Chrysler was basically a carryover until the new Fiats start rolling in. I can't wait to see what American/Italian collaboration brings to Chrysler.

The final stops were Honda and Toyota. Everything was boring as would be expected. Toyota was particularly lacking. It seems like the quality of their cars has gone downhill in the past couple years. The new 4Runner did not seem nearly as nice as the old one was. The Accord CrossTour is also just weird.

Thats all.

Thursday, June 11, 2009

Fitting In

Image from Motortrend

The recent proliferation of crossovers (cuvs, softroaders or whatever the hell you want to call them) has left me wondering about what their respective markets are? Until recently, I would have pitted the 2010 RX350 against its previous foes, the ML350, X5, MDX, and FX35. Recently, however it seems that major magazine has been pitting new smaller models against the RX. This leaves an interesting dilemma where it appears that new cuvs are displacing their fatter older siblings, providing customers with better handling vehicles for less money.
Take Mercedes for example. When you walk into a dealer, you have the choice of a GLK or the ML. Both only can accommodate five people; with the GLK being 10 inches shorter than the ML. In both packages, Mercedes serves the same v6 engine. The GLK is smaller but subjectively offers much better road presence and doesn't initially scream suburban housewife. Interior room does suffer, with the GLK giving up about 5 inches of legroom to the ML. Cargo volume also suffers by about 5 cubic feet. However, the big question is who is the ML supposed to compete with? The ML seems to get lost in the shuffle, its closest competitor is the FX, which is also offered in v6/v8 trim levels. Essentially, the problem is that when Mercedes created the new GL, they created a model that provided more space and allowed the new model to usurp the ML in their lineup. Now with the GLK, the ML really doesn't seem to have a place anymore.

BMW managed to save the X5 from having a similar identity crisis by endowing it with a vestigial rear seat. They also axed their full-size X7. It will be interesting to see how large BMW manages to make the new X3 and whether or not, it will now be viewed as an RX350 competitor as well.

While this has mainly been a meandering though experiment, Lexus should be able to capitalize by selling a boat-load of RX's or look to make another model. Right now, they lack a real performance CUV. This could be based off of the RWD platform that underpins the IS/GS. They could also look towards making a smaller CUV that could really compete and base something off the RAV4. Either way, Lexus looks like it is going to be able to continue its relentless pursuit of global luxury domination.

Saturday, February 14, 2009

Toyota Venza or RX350

If it were not for the badge discrepancy between the Venza and the RX350, I would have a hard time choosing the new RX350 over the Venza. Mechanically, in v6 trim both cars seem virtually identical. For the environmentally conscious, you can choose a 4-cylinder in the Toyota or a hybrid in the Lexus, and the money you save in the Toyota will more than offset the fuel savings potentially incurred into the hybrid.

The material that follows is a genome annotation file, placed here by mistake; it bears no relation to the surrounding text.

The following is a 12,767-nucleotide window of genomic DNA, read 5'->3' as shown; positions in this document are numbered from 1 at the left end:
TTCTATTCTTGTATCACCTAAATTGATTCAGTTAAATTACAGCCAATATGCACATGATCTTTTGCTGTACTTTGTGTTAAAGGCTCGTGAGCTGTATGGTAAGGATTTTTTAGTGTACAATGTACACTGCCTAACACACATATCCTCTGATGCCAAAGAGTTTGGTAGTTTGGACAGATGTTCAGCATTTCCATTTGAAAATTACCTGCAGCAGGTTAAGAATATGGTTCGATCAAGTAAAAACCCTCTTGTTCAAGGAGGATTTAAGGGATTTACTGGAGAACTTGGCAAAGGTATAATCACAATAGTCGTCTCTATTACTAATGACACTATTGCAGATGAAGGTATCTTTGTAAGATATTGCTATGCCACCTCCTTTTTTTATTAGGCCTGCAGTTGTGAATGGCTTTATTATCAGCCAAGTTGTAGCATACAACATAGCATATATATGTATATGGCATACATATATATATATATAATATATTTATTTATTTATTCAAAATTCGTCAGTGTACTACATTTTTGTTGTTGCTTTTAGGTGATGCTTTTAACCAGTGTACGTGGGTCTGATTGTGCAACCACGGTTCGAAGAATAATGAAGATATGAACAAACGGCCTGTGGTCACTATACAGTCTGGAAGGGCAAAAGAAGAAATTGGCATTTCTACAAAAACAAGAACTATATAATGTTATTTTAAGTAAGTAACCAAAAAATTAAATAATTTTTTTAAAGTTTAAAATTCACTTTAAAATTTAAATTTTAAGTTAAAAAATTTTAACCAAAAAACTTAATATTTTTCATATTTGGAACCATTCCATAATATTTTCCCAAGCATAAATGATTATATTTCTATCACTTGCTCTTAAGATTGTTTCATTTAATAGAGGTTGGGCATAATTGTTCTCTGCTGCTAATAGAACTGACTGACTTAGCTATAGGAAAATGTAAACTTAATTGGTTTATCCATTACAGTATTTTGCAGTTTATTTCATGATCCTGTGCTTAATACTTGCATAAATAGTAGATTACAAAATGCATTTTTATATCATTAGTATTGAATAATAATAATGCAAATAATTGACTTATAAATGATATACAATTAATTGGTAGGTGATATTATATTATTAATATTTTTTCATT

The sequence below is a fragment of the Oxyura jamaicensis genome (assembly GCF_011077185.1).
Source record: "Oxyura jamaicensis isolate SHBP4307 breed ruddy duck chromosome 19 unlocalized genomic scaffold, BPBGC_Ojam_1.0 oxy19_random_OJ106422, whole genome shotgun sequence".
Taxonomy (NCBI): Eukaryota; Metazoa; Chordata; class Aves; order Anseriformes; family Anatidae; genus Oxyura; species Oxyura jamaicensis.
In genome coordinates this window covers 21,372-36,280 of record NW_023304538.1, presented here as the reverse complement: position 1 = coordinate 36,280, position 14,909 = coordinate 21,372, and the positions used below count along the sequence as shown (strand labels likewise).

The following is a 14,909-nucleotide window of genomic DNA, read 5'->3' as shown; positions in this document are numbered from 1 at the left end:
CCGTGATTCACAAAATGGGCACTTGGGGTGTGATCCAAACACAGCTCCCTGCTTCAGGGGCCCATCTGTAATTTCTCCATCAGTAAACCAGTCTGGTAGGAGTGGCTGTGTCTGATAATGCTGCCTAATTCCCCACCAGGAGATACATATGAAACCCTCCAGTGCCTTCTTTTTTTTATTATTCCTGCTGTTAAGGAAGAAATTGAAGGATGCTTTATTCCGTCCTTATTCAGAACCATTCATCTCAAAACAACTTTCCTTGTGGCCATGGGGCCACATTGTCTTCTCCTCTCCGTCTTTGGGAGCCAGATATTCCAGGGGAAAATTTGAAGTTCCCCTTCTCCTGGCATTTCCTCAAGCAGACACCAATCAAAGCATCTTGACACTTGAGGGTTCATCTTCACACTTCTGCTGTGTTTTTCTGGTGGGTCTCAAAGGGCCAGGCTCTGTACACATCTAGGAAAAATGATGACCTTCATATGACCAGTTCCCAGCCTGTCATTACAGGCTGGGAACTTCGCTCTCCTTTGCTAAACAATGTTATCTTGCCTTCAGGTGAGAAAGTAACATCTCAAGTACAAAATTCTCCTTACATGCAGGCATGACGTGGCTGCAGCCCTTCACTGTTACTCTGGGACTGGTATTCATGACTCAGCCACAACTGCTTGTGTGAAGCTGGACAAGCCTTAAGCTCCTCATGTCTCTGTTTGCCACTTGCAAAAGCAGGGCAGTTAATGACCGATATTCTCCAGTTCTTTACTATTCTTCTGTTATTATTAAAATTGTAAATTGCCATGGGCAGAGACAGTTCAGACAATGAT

For exterior styling, its a tossup. I think the Venza looks better overall whereas the Lexus looks kind of like a child going through through that middle school awkward phase. Certain areas are larger and more exaggerated that before yet the rest of the car has not quite grown enough for the more mature feature. The Venza on the other hand is more resolved, if it were not for the grill. I don't see why midsize crossover designers feel the need to channel Gehry when styling the grills. Look at the Murano, Edge, and now the Venza, its too much.

When in comes to interior design however, the Venza wins hands down. Toyota needs to be careful not to overclass Toyota models as they transition into separating Lexus and Toyota ranges worldwide. Previously Lexus models were badged as Toyotas, with the RX being the Harrier in Japan. Now that Lexus's are sold in Japan, they have the opportunity for more overlap. The Venza serves as a good example of the problem. Its interior is much more resolved compared the over-stylized cockpit of the RX350. I haven't tried out the new remote touch, but I think I touch screen will work better. The curved nature of the RX dash  presents the occupants with a large expanse of plastic whereas the Toyota seems to have a much more balanced appearance.

 If it weren't for the Lexus badge, I wouldn't ever consider purchasing the RX350, and I think thats exactly the point. Its kind of like these T-shirts I buy every summer. I wake up early to stand in line for a 20 dollar t-shirt that gets progressively uglier every year. I often feel like they try to make the shirt ugly just to laugh as people like up to buy dozens. Toyota is doing exactly the same with the RX350. The Venza is the same car without the premium badge, yet people would continue to pay for the swoopy "L" if they can.

Tuesday, February 10, 2009

Audi: I don't care if cocks buy them

Today I was driving back to my house when I saw a new A4 trailing me. All I can say is that Audi's new take on daytime running lights looks awesome. The strip of LED lights running along the heads are truly menacing in the rear view mirror.